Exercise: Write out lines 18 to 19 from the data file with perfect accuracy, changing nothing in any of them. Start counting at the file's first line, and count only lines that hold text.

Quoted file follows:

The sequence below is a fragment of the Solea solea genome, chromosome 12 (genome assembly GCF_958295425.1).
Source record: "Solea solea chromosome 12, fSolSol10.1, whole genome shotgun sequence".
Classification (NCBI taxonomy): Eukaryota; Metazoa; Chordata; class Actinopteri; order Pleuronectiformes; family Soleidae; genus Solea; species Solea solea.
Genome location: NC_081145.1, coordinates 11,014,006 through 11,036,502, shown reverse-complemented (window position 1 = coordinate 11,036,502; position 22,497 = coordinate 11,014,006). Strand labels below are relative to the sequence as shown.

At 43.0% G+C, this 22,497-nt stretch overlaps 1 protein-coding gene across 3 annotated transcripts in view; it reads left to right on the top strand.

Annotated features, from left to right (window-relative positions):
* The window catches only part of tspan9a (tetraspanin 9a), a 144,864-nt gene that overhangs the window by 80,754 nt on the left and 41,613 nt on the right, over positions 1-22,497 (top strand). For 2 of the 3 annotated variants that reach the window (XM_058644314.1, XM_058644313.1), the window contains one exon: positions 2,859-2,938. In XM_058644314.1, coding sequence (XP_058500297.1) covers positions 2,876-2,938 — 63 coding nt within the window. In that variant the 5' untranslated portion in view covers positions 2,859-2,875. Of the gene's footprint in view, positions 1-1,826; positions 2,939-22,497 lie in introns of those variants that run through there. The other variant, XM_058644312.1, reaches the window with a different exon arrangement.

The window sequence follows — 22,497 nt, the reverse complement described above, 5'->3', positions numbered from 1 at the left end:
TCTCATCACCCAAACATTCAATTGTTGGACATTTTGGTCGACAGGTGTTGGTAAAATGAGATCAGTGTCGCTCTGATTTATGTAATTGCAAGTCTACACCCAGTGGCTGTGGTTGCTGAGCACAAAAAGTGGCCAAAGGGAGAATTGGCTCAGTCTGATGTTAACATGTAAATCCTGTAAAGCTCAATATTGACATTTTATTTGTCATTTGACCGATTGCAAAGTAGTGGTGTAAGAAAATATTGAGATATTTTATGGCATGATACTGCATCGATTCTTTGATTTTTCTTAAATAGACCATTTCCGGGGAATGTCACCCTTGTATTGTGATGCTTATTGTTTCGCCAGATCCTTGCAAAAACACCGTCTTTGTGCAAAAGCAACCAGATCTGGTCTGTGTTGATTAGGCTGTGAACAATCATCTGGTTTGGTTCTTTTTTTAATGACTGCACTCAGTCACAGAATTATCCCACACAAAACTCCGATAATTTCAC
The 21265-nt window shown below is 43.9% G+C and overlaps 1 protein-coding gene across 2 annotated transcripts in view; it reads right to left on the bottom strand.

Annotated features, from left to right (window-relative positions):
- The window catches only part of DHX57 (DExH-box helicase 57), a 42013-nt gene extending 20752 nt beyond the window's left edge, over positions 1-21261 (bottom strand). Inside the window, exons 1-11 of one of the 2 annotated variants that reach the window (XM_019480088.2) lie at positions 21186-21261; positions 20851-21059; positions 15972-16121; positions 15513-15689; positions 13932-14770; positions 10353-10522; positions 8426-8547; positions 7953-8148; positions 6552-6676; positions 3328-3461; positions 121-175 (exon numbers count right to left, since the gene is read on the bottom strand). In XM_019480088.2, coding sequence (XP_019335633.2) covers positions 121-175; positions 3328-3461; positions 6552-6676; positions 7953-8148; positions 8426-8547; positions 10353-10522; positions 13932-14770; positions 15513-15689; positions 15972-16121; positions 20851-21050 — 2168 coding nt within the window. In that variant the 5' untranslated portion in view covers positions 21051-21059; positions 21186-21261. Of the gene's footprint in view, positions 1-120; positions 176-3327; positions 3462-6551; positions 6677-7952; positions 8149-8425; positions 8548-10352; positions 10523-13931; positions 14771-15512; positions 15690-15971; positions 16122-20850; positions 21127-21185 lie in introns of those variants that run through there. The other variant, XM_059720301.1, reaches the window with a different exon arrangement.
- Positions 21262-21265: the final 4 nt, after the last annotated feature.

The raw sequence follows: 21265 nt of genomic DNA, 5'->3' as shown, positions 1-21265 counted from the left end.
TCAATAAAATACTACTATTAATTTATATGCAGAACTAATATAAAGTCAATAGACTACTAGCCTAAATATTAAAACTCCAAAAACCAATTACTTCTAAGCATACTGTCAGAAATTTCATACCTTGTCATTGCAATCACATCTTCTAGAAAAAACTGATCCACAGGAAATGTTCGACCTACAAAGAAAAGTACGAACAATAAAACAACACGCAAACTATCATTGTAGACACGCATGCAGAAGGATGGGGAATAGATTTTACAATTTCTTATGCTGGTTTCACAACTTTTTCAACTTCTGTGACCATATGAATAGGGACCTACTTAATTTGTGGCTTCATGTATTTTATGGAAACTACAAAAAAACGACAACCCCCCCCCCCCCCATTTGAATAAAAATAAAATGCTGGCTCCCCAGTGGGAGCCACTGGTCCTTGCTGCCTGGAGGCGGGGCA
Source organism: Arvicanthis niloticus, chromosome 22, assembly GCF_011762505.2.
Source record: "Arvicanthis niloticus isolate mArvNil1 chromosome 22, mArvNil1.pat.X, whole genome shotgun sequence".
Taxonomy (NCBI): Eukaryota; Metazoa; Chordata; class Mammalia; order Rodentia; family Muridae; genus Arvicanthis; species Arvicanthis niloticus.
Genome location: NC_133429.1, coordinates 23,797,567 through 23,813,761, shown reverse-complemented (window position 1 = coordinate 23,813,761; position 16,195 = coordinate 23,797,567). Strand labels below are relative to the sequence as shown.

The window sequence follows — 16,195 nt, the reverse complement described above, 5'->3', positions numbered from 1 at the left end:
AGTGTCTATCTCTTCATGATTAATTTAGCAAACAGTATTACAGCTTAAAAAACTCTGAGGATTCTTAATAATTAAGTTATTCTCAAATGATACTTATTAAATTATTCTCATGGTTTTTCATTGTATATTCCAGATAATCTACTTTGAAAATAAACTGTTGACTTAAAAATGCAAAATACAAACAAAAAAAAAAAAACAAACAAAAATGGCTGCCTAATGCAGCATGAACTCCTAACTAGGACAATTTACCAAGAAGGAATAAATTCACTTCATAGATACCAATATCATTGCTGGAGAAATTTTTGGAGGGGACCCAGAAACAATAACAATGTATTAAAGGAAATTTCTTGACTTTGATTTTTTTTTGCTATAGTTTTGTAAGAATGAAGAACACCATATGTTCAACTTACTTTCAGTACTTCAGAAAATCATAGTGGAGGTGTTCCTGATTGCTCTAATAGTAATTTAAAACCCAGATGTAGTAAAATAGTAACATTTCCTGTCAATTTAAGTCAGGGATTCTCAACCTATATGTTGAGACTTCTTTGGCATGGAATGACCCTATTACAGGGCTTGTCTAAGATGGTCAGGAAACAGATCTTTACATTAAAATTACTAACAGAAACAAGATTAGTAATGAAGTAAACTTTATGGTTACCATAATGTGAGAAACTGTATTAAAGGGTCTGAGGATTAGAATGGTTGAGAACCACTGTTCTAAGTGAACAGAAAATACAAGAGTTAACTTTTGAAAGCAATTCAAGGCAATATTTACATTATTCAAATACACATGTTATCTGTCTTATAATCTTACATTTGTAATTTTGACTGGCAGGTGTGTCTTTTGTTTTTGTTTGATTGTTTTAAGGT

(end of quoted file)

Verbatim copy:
Taxonomy (NCBI): Eukaryota; Metazoa; Chordata; class Mammalia; order Rodentia; family Muridae; genus Arvicanthis; species Arvicanthis niloticus.
Genome location: NC_133429.1, coordinates 23,797,567 through 23,813,761, shown reverse-complemented (window position 1 = coordinate 23,813,761; position 16,195 = coordinate 23,797,567). Strand labels below are relative to the sequence as shown.